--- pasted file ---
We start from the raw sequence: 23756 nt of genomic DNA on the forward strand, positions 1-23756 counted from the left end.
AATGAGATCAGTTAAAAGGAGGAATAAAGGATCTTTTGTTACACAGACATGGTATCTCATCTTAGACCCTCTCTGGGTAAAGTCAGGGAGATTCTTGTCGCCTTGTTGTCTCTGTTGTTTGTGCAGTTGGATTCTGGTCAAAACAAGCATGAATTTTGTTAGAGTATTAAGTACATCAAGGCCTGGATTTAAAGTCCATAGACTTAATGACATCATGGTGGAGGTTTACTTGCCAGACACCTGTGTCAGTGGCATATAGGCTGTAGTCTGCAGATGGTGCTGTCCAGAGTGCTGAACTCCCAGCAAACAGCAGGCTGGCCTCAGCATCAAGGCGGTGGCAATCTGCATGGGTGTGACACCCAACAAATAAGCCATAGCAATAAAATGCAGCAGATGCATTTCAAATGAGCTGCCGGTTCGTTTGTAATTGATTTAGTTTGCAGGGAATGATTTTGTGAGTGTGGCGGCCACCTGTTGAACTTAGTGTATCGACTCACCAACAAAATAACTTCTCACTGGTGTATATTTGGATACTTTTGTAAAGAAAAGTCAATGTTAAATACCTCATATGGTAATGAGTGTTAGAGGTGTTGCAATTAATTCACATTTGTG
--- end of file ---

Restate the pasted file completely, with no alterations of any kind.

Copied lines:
We start from the raw sequence: 23756 nt of genomic DNA on the forward strand, positions 1-23756 counted from the left end.
AATGAGATCAGTTAAAAGGAGGAATAAAGGATCTTTTGTTACACAGACATGGTATCTCATCTTAGACCCTCTCTGGGTAAAGTCAGGGAGATTCTTGTCGCCTTGTTGTCTCTGTTGTTTGTGCAGTTGGATTCTGGTCAAAACAAGCATGAATTTTGTTAGAGTATTAAGTACATCAAGGCCTGGATTTAAAGTCCATAGACTTAATGACATCATGGTGGAGGTTTACTTGCCAGACACCTGTGTCAGTGGCATATAGGCTGTAGTCTGCAGATGGTGCTGTCCAGAGTGCTGAACTCCCAGCAAACAGCAGGCTGGCCTCAGCATCAAGGCGGTGGCAATCTGCATGGGTGTGACACCCAACAAATAAGCCATAGCAATAAAATGCAGCAGATGCATTTCAAATGAGCTGCCGGTTCGTTTGTAATTGATTTAGTTTGCAGGGAATGATTTTGTGAGTGTGGCGGCCACCTGTTGAACTTAGTGTATCGACTCACCAACAAAATAACTTCTCACTGGTGTATATTTGGATACTTTTGTAAAGAAAAGTCAATGTTAAATACCTCATATGGTAATGAGTGTTAGAGGTGTTGCAATTAATTCACATTTGTG